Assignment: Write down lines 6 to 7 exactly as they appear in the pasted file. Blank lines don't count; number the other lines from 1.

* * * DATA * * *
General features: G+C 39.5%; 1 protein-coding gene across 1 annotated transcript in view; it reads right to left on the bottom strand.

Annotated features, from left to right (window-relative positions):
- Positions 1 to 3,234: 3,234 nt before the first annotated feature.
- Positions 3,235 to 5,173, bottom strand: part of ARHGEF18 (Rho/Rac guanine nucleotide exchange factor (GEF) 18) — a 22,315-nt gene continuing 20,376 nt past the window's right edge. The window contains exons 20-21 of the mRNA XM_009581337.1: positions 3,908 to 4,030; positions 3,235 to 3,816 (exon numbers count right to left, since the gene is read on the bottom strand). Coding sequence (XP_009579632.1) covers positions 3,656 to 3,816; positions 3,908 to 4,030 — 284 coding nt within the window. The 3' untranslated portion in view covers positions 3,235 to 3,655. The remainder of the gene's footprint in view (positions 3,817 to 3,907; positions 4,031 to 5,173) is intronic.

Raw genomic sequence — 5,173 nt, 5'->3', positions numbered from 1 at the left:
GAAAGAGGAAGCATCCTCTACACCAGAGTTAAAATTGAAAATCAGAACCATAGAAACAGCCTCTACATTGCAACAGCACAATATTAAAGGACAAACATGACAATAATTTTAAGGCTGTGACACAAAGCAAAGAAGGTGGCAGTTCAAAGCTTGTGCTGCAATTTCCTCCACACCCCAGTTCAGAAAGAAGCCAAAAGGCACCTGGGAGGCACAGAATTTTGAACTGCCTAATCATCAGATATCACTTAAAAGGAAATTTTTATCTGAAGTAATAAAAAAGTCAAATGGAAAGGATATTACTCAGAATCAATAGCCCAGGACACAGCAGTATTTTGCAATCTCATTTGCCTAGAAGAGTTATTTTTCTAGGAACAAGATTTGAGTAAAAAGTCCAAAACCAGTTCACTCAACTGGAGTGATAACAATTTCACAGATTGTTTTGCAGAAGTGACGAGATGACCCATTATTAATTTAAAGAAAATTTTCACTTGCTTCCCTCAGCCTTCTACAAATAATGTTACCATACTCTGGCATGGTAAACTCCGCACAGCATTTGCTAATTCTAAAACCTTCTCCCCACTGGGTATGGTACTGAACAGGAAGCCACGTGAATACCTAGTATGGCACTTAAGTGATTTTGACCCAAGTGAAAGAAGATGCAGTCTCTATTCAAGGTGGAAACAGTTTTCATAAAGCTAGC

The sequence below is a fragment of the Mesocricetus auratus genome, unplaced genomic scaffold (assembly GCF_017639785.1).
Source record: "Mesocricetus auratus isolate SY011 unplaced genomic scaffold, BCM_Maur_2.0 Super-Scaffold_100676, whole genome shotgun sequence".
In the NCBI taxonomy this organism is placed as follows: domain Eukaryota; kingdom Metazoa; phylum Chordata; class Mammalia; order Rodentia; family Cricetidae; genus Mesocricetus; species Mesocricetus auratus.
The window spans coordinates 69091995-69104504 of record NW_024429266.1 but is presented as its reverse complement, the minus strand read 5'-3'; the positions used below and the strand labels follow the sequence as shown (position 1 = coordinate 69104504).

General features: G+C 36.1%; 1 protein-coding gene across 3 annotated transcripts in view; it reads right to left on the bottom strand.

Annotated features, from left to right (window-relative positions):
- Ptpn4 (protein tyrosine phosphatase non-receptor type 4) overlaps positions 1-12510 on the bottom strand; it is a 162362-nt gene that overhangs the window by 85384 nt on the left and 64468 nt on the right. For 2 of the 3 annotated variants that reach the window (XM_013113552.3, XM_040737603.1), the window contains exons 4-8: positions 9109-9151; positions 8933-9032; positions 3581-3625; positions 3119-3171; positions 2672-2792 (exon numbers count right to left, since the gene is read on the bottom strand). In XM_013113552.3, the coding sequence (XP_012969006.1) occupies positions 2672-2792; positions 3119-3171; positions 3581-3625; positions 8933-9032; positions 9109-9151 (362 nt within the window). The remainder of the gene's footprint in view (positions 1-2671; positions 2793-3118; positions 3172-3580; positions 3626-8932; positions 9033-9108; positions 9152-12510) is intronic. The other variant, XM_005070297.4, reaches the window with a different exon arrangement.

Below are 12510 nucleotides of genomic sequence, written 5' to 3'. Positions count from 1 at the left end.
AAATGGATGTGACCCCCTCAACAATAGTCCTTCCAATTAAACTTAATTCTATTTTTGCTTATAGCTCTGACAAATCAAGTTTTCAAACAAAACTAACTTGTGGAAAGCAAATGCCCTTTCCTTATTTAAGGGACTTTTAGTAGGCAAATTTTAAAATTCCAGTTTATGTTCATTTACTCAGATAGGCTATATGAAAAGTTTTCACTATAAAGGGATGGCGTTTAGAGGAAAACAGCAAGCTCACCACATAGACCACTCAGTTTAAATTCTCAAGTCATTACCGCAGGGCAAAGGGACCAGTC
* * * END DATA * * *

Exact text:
GAAAGAGGAAGCATCCTCTACACCAGAGTTAAAATTGAAAATCAGAACCATAGAAACAGCCTCTACATTGCAACAGCACAATATTAAAGGACAAACATGACAATAATTTTAAGGCTGTGACACAAAGCAAAGAAGGTGGCAGTTCAAAGCTTGTGCTGCAATTTCCTCCACACCCCAGTTCAGAAAGAAGCCAAAAGGCACCTGGGAGGCACAGAATTTTGAACTGCCTAATCATCAGATATCACTTAAAAGGAAATTTTTATCTGAAGTAATAAAAAAGTCAAATGGAAAGGATATTACTCAGAATCAATAGCCCAGGACACAGCAGTATTTTGCAATCTCATTTGCCTAGAAGAGTTATTTTTCTAGGAACAAGATTTGAGTAAAAAGTCCAAAACCAGTTCACTCAACTGGAGTGATAACAATTTCACAGATTGTTTTGCAGAAGTGACGAGATGACCCATTATTAATTTAAAGAAAATTTTCACTTGCTTCCCTCAGCCTTCTACAAATAATGTTACCATACTCTGGCATGGTAAACTCCGCACAGCATTTGCTAATTCTAAAACCTTCTCCCCACTGGGTATGGTACTGAACAGGAAGCCACGTGAATACCTAGTATGGCACTTAAGTGATTTTGACCCAAGTGAAAGAAGATGCAGTCTCTATTCAAGGTGGAAACAGTTTTCATAAAGCTAGC

The sequence below is a fragment of the Mesocricetus auratus genome, unplaced genomic scaffold (assembly GCF_017639785.1).